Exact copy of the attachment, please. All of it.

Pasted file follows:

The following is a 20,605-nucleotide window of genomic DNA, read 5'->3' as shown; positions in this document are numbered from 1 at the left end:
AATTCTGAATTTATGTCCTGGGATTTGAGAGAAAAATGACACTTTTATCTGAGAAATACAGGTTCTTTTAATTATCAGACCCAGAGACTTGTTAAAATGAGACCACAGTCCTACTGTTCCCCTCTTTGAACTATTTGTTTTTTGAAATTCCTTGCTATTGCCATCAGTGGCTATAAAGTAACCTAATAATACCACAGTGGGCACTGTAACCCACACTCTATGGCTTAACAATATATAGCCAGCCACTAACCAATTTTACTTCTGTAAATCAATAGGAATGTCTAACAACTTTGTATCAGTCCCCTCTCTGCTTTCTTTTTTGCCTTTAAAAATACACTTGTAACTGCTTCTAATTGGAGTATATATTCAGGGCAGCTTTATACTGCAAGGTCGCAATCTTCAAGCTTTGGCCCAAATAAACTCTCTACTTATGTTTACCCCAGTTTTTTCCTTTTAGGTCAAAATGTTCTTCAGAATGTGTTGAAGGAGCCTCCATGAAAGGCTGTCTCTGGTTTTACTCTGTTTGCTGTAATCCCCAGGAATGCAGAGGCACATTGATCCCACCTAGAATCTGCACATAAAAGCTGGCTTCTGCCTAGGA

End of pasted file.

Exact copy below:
The following is a 20,605-nucleotide window of genomic DNA, read 5'->3' as shown; positions in this document are numbered from 1 at the left end:
AATTCTGAATTTATGTCCTGGGATTTGAGAGAAAAATGACACTTTTATCTGAGAAATACAGGTTCTTTTAATTATCAGACCCAGAGACTTGTTAAAATGAGACCACAGTCCTACTGTTCCCCTCTTTGAACTATTTGTTTTTTGAAATTCCTTGCTATTGCCATCAGTGGCTATAAAGTAACCTAATAATACCACAGTGGGCACTGTAACCCACACTCTATGGCTTAACAATATATAGCCAGCCACTAACCAATTTTACTTCTGTAAATCAATAGGAATGTCTAACAACTTTGTATCAGTCCCCTCTCTGCTTTCTTTTTTGCCTTTAAAAATACACTTGTAACTGCTTCTAATTGGAGTATATATTCAGGGCAGCTTTATACTGCAAGGTCGCAATCTTCAAGCTTTGGCCCAAATAAACTCTCTACTTATGTTTACCCCAGTTTTTTCCTTTTAGGTCAAAATGTTCTTCAGAATGTGTTGAAGGAGCCTCCATGAAAGGCTGTCTCTGGTTTTACTCTGTTTGCTGTAATCCCCAGGAATGCAGAGGCACATTGATCCCACCTAGAATCTGCACATAAAAGCTGGCTTCTGCCTAGGA